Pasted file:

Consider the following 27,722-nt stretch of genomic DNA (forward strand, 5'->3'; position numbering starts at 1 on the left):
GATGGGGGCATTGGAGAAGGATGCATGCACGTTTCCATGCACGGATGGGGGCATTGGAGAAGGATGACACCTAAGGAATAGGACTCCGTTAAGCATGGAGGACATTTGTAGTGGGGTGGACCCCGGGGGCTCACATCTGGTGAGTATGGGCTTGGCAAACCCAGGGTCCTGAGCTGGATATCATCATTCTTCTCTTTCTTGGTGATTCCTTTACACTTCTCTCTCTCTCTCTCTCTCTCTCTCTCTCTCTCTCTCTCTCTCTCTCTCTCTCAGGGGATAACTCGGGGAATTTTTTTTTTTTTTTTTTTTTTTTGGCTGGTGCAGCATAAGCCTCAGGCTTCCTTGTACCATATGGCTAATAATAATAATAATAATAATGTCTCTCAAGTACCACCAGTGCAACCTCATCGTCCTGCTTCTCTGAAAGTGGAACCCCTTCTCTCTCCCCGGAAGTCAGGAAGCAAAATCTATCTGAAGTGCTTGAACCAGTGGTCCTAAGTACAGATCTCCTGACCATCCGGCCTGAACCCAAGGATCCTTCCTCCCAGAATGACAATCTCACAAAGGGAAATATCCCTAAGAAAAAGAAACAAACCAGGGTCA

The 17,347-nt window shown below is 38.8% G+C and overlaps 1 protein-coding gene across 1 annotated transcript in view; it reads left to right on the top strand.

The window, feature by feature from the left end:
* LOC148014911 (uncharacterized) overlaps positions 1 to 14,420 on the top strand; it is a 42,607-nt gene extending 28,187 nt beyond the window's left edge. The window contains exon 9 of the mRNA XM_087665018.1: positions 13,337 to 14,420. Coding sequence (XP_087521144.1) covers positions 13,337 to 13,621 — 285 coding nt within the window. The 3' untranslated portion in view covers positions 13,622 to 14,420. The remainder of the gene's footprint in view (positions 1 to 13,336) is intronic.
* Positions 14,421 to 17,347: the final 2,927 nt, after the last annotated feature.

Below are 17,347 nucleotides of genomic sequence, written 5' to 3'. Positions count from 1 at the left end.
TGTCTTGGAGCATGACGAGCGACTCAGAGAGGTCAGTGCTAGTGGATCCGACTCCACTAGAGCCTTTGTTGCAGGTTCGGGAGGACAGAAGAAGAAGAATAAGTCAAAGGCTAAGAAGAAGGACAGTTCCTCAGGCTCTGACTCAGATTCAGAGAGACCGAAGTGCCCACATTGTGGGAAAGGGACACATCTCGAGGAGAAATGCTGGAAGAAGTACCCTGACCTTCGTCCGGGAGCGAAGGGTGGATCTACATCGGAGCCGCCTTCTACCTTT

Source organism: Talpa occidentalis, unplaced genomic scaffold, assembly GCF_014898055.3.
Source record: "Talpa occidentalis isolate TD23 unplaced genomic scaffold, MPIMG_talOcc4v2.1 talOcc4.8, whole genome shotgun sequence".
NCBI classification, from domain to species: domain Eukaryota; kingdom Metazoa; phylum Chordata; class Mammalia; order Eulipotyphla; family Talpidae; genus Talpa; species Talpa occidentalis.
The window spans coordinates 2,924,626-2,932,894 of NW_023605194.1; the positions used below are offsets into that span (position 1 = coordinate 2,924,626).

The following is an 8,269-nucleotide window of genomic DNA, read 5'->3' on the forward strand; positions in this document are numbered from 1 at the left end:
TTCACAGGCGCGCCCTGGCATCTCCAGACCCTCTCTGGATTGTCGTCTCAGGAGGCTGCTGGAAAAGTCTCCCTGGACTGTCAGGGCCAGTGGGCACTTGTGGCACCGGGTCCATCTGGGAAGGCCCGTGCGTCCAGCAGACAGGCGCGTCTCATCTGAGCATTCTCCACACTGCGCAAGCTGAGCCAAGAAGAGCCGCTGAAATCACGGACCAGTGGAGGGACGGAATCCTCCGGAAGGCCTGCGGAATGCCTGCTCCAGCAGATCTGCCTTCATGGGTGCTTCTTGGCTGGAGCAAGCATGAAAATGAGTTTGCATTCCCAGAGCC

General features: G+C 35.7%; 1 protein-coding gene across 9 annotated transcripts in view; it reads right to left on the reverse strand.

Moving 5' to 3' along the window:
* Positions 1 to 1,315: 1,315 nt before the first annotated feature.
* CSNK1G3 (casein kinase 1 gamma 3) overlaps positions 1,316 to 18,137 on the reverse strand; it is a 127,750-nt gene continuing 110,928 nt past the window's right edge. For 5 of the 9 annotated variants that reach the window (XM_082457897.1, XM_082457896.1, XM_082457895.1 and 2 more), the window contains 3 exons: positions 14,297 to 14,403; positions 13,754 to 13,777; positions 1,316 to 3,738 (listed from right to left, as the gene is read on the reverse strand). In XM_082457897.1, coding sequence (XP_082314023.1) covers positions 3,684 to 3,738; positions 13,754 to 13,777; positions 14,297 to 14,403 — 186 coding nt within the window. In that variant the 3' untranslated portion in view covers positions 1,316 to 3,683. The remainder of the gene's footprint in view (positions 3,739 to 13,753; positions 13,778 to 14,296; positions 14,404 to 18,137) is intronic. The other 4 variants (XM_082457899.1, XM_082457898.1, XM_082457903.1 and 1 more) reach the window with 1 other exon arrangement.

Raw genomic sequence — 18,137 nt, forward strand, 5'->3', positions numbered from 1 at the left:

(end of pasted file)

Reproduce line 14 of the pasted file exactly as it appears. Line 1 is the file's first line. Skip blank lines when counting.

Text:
TTCACAGGCGCGCCCTGGCATCTCCAGACCCTCTCTGGATTGTCGTCTCAGGAGGCTGCTGGAAAAGTCTCCCTGGACTGTCAGGGCCAGTGGGCACTTGTGGCACCGGGTCCATCTGGGAAGGCCCGTGCGTCCAGCAGACAGGCGCGTCTCATCTGAGCATTCTCCACACTGCGCAAGCTGAGCCAAGAAGAGCCGCTGAAATCACGGACCAGTGGAGGGACGGAATCCTCCGGAAGGCCTGCGGAATGCCTGCTCCAGCAGATCTGCCTTCATGGGTGCTTCTTGGCTGGAGCAAGCATGAAAATGAGTTTGCATTCCCAGAGCC